Esa-Matti Suuronen

I write code and jump

Grocery Store Analogy for Evented Web Servers

Today I was trying to explain the differences between threaded and evented web servers to a friend on a high level. Usually the threaded model is explained with a grocery store analogy and I started to wonder how that analogy could be extended to explain the evented model too.

Threaded model

Lets revise the grocery store analogy for the threaded web servers first. Grocery store is the web server, cashiers are the threads and customers are the incoming requests.

During a late afternoon when everybody is leaving work and going for grocery shopping the store will be filled with customers. For the store to work properly the store owner has to hire multiple cashiers to cash the customers concurrently in order to keep them from waiting in long lines. Web servers spawn multiple threads to serve requests concurrently to keep users from waiting pages to load. Hiring cashiers cost money as spawning threads cost memory and CPU cycles.

Evented model

In the evented model the web server has only a single thread. How a store with single cashier could function in a rush hour?

The cashiers use most of the their time scanning bar codes as threads use most of the their time waiting for I/O in threaded web servers. In some modern stores the customers scan the products themselves while picking them to their baskets. This means that there is no limit how many products can be scanned concurrently. Same goes for evented web servers. The thread is not waiting for any I/O. It just does the real computing work as the cashier does only cashing of the customers. This is very efficient.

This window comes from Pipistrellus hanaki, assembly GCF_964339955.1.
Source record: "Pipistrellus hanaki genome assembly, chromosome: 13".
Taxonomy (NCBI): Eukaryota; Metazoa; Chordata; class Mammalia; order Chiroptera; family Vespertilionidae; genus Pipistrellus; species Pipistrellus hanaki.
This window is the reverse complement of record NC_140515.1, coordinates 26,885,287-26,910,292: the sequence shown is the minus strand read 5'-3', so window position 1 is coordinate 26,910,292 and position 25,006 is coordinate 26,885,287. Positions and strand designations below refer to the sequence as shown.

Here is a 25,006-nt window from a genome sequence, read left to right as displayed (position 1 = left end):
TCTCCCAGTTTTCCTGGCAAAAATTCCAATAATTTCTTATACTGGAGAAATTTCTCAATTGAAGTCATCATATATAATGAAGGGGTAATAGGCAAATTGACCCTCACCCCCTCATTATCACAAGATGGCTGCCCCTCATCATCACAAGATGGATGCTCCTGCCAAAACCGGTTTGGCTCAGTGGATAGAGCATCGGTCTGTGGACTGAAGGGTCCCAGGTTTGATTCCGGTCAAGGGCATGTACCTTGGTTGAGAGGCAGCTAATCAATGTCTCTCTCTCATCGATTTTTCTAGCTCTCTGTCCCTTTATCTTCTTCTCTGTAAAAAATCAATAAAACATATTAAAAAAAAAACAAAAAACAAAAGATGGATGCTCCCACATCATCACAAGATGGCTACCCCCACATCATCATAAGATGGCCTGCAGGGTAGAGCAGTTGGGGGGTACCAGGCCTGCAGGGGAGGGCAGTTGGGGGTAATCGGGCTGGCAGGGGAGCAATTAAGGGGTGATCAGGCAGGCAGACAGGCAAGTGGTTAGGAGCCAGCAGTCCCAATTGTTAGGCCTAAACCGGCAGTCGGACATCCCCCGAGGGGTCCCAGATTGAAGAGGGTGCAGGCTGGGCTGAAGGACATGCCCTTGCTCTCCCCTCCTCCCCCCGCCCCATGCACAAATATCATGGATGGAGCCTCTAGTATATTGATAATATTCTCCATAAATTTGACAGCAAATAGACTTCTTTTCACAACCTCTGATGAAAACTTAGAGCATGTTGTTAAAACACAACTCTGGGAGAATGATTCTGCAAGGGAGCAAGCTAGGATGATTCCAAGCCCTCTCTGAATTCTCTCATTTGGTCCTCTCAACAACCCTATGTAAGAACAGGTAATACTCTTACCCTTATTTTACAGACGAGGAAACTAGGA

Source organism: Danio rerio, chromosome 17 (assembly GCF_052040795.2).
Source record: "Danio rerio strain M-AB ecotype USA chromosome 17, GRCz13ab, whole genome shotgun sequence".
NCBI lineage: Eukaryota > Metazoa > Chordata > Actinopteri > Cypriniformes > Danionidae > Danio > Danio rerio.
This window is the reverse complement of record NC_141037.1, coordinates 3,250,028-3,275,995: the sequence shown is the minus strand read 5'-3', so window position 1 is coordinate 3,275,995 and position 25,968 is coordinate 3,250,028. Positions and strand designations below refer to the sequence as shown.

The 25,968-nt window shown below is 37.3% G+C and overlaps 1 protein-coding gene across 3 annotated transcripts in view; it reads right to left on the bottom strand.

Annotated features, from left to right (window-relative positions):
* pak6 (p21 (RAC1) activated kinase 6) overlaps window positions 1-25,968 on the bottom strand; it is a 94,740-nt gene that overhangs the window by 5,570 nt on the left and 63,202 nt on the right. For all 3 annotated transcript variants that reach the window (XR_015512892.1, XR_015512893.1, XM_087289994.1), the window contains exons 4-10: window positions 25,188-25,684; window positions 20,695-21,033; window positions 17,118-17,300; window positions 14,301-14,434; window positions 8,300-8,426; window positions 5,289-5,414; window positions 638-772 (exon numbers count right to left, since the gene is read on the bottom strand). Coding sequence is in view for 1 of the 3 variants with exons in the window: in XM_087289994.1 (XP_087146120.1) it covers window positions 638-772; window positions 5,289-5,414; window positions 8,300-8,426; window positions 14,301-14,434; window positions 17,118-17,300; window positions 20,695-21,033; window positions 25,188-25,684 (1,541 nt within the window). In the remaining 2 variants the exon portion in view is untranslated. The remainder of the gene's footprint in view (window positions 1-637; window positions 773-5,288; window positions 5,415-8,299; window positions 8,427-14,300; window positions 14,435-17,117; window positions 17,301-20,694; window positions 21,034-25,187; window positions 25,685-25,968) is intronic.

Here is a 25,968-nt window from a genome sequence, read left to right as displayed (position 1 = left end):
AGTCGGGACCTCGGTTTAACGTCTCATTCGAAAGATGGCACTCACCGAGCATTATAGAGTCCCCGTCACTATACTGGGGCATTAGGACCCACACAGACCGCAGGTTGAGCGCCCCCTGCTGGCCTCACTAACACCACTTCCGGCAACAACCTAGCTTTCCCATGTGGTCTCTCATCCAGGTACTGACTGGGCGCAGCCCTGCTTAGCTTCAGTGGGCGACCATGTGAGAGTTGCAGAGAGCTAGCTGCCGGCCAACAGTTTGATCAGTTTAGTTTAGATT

This is of course has some drawbacks. A single troublesome customer can block the entire checkout line for all the customers. This is true for evented web servers too. It will go to bankruptcy if Mr. Fibonacci is let in to the store to occupy the only cashier with long computations. The single thread cannot respond to any other requests if it is busy computing something.

Luckily this is not usually the case with web servers and if the web application really needs to do some intensive computations the work must be handed to some other worker process. This way the thread can keep responding to the requests in a timely fashion. Like in the store, the cashier cannot go of doing something else for long periods of time without creating long lines. He will need someone to help on those tasks.

Evented systems can be more efficient, but you have to take greater care of what you let run in it.


While this is not a perfect analogy, but I do like how this explains some of the drawbacks too. Some evented systems (read Node.js) get way too much hype for just being fast without considering the gotchas and the real benefits they bring in, but that’s a whole another blog post.

I hope this helps some others to grasp the evented model too.